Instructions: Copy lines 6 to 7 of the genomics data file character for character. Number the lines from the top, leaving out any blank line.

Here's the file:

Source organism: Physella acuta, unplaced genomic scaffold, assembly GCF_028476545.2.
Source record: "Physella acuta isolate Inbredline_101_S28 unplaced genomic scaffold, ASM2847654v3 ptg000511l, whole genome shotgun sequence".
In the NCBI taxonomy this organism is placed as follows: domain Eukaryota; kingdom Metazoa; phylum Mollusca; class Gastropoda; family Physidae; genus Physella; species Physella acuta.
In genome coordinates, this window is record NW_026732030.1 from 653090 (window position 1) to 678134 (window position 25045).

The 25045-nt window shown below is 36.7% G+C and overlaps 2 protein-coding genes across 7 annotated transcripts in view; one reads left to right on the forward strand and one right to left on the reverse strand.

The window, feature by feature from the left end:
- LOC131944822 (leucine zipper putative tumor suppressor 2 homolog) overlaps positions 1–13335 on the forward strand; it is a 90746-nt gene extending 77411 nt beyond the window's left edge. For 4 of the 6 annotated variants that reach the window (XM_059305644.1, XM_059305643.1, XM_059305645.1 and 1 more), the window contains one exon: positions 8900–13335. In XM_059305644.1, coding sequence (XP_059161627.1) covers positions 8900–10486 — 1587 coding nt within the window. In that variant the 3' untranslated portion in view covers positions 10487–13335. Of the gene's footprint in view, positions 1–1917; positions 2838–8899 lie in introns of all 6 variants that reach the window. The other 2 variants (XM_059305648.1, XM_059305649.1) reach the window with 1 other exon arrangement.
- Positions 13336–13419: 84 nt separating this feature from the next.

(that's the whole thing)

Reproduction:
The window, feature by feature from the left end:
- LOC131944822 (leucine zipper putative tumor suppressor 2 homolog) overlaps positions 1–13335 on the forward strand; it is a 90746-nt gene extending 77411 nt beyond the window's left edge. For 4 of the 6 annotated variants that reach the window (XM_059305644.1, XM_059305643.1, XM_059305645.1 and 1 more), the window contains one exon: positions 8900–13335. In XM_059305644.1, coding sequence (XP_059161627.1) covers positions 8900–10486 — 1587 coding nt within the window. In that variant the 3' untranslated portion in view covers positions 10487–13335. Of the gene's footprint in view, positions 1–1917; positions 2838–8899 lie in introns of all 6 variants that reach the window. The other 2 variants (XM_059305648.1, XM_059305649.1) reach the window with 1 other exon arrangement.